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The Holiday is THANKSgiving Rev. Susan Sparks – Madison Ave. Baptist Church

It’s hard for me to believe that New York City (where I now live) is part of the same country as North Carolina (where I was born). Everything is different: food, clothing, the pace at which people walk, and the accents. Oh, the accents.

I don’t mean any disrespect, but New York accents are just wrong—meaning they fall in the wrong place.

For example, in the south the object one holds over one’s head in a rainstorm is pronounced, “UM-brella.” New Yorkers talk about some foreign object called an “um-BREL-la.”

The southern word for the flat screen on your wall that allows you to binge on Netflix is “TEE-vee.” New Yorkers use some alien multi-syllable conglomeration of “television.”

Some may see this to be a meaningless linguistic tussle. However, when you consider the word describing this week’s national holiday, you realize that there is more at stake than you may think.

Unlike New Yorkers who say, “ThanksGIVING,” Southerners call this holiday “THANKS-giving.” Why? Because that’s what the holiday is about! THANKS. Not giving.

The thanks must come first because you can’t truly give FROM the heart, unless you have gratitude IN your heart. It’s as 2 Corinthians 9:7 says, “God loves a cheerful giver.”

This is an important lesson as we begin this holiday season. While loving, joyful giving should be the focus of the coming weeks, giving usually turns into an exhausting act of duty. Like the conviction that you have to make two potato dishes—sweet potatoes and mashed potatoes—for the holiday dinner. Or the belief that you must fight the Black Friday crowds to get a generic scarf and mitten set for a great aunt twice-removed because she sent you a Whitman’s Sampler.

This is not joyful giving. This is giving cause you gotta. And this type of giving rarely produces anything heartfelt. What it does produce is heartburn. It also generates stress, resentment, and the worse of all things: the martyr syndrome.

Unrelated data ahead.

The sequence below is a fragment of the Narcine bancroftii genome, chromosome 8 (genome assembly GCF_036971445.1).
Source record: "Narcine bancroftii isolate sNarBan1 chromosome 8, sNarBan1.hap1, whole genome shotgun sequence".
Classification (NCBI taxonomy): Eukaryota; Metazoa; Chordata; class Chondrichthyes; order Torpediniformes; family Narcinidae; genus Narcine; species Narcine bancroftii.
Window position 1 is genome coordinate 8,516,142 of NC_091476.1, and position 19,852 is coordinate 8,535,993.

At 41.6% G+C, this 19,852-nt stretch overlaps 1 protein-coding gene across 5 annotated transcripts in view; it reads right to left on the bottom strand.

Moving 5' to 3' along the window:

To break from this pattern, we must put the emphasis on the “THANKS”—in the word for the holiday and in our lives. And the best way to do that is to ask yourself the following question:

What is good in my life?

When you focus on what you have, even if it’s the tiniest of things, you begin to feel gratitude. And when you have gratitude, everything changes: your mood lightens, your heart opens, and your mind starts to alter its perspective. Eventually, you see past the angst and realize that you are surrounded by blessings—blessings that you want to share.

So, what is good in your life?

Maybe you woke up feel physically stronger than usual. If so, find someone who needs physical help crossing the street or carrying groceries.

Perhaps, you have a plant blooming in your house. Take a photo and send it to someone whose heart is not blooming.

Is your blessing putting on a warm coat this morning? Find a way to share something warm, like a cup of coffee, with someone who needs it.

Or maybe you are one of the lucky people with the biggest of blessings: a job. (And please understand, I didn’t say a job you love. I mean a J-O-B with a C-H-E-C-K.) If that’s your blessing, then remember those who don’t have a job this holiday. Volunteer to serve a meal or be like the anonymous donor who recently paid off holiday layaway accounts at a Walmart.

In the week to come, as you make your multiple potato dishes, and shop in the Black Friday chaos, raise thanks for what is good in your life, then share that blessing with joy. Give with a grateful, not grudging heart. Put the emphasis where it belongs. And remember, as we do in the South, that the holiday is pronounced THANKSgiving!

Have a lovely holiday everyone!

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A Heart of Pyrex – Rev. Susan Sparks – Madison Avenue Baptist Church NYC

I am the world’s most dangerous person in the kitchen. If something can be dropped, cracked, or knocked down, I will do it. No exceptions. That is why I am a big believer in Pyrex — the almost indestructible glassware made by Corning. Used in everything from cookware to the Hale Telescope, the glass is created through a melting process which requires exceptionally high temperatures over long periods of time. The end product is extremely durable, able to take extreme temperature swings and is virtually unbreakable.

While it’s a familiar concept in manufacturing, the idea of making something stronger by exposing it to extreme heat is also familiar in life. It’s like the old saying “what doesn’t kill us makes us stronger.”

We all have to face challenges – fires in life. The question is how to face those fires and come out stronger? Said another way, how do you forge a heart of Pyrex?

One quick and easy solution is found in the Genesis story of Jacob wrestling with the angel. There Jacob is attacked by a “man” (or more probably an angel or the divine in human form). Rather than giving up, Jacob holds on and does something audacious. He looks the figure in the face and says “I won’t let go until you give me a blessing!” The nerve! Yet what happens? God gives him that blessing: a new name “Israel” (translated: “God prevails”). Instead of letting this struggle defeat him, Jacob turns it into a blessing; something that made him stronger for the days ahead.

What do you wrestle with in your life? What fires or “high temperatures” do you face? What could you learn from that moment? What does it have to teach? What would happen if you took hold of that issue, looked it in the eye and said, “I won’t let go until you give me a blessing?”